I’m slowly crawling my way through the latest Phoenix Wright game, Dual Destinies. I want to like them: the bombastic courtroom setting is funny; the impossible crimes are intricate and original. But they’re just so boring. Every possible ounce of subtlety is drained by a script that’s petrified you might misunderstand what’s going on. So the characters’ feelings are explained, at length, and then repeated again five minutes later. Clues and themes are reiterated again and again until it’s impossible to care any more.
Some of this is understandable. I tend to play each case straight through, but they’re also designed to be enjoyed in very short chunks. If someone is playing for five minutes every other day then repeating things is the only way to ensure they don’t get confused.
But the script doesn’t need to be so banal; endless platitudes and exaggerated shock or misery at every tiny setback or twist in the plot. Take this, for example:
“This is a homicide any way you slice it. In other words, we have a murder on our hands.”
Is there any context where that’s not a terrible line of dialogue?
The biggest shame is that this most recent iteration actually has a better calibre of writing and plotting. The mysteries so far have been interesting, with genuinely clever third act twists. But the actual technical standard of the writing, the boring nuts and bolts of spelling and punctuation, has never been lower. I’d say as many 10% of the lines have errors, most often missing pronouns or mangled tenses like “Let’s see if the defense can response”. Apollo Justice, one of the main characters, talks about his “Chords of Steel”. It’s a common enough error, but the writers should know better: they’re vocal cords – physical cords of flesh. Much of the overarching plot revolves around bombs, but the writers don’t know the difference between “diffuse” and “defuse”. As an editor I understand that no long piece of text is ever going to be perfect, but Dual Destinies reads like no-one ever bothered to proof it at all.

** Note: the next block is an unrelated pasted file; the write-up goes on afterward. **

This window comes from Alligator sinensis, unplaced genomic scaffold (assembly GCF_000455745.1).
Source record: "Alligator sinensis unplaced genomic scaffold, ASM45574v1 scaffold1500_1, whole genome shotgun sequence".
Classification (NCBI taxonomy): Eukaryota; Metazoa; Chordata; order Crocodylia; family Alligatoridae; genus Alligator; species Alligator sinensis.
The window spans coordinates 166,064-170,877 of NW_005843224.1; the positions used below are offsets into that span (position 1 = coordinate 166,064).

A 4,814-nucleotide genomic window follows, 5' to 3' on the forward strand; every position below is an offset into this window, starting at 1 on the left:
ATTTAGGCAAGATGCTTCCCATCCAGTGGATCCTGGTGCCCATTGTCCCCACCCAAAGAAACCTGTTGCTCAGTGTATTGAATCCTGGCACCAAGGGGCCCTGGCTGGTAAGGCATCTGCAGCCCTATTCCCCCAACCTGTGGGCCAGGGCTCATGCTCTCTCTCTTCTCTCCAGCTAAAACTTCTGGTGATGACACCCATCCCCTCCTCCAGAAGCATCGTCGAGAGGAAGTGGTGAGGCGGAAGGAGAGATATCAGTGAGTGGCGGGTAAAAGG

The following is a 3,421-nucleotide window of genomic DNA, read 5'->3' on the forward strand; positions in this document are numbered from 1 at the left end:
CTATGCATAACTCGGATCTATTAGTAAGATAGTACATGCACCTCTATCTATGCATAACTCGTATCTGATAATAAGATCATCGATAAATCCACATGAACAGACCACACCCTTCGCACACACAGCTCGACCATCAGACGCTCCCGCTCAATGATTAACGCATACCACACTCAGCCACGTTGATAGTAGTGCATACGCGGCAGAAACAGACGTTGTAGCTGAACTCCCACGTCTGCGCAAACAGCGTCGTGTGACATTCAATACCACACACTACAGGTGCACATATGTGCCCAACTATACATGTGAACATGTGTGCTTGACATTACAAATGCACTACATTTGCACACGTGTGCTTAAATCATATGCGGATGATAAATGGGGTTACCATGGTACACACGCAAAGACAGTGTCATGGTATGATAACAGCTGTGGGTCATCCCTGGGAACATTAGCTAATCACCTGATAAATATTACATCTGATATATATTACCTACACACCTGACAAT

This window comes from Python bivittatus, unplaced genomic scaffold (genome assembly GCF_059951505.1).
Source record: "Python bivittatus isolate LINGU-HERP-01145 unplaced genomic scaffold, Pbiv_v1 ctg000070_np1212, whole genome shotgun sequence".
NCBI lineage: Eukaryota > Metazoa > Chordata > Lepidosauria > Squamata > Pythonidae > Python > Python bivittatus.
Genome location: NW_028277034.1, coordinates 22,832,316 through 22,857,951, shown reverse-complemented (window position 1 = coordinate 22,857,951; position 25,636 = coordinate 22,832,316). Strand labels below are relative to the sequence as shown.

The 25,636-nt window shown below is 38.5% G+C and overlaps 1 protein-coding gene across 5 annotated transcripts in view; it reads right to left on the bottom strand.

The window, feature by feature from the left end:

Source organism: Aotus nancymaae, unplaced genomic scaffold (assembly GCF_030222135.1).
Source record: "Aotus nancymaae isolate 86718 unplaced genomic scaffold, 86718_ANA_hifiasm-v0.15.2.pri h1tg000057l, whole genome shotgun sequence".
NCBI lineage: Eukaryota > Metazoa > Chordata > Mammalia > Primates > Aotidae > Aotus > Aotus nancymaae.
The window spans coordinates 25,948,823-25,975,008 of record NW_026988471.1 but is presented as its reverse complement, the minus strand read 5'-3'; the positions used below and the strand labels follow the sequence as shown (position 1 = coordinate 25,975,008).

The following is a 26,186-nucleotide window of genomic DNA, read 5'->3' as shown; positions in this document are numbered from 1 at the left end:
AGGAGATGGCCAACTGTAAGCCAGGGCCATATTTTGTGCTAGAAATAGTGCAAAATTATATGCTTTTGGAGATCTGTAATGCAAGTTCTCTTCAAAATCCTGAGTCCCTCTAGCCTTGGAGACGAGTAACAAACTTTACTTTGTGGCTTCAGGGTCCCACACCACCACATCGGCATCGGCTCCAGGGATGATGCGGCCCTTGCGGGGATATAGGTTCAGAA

And it’s not like the story branches or the text is procedurally generated, common difficulties in editing video game stories. The Phoenix Wright games are as linear as they get, and any given player is going to see the same 90% of the game text, in the same order. The developers could have printed it out and given it to people to read like a screenplay.
This is a full price game. I know how little proofreaders get paid. Can it really be worth putting out such a shoddy product to save the price of a dozen units?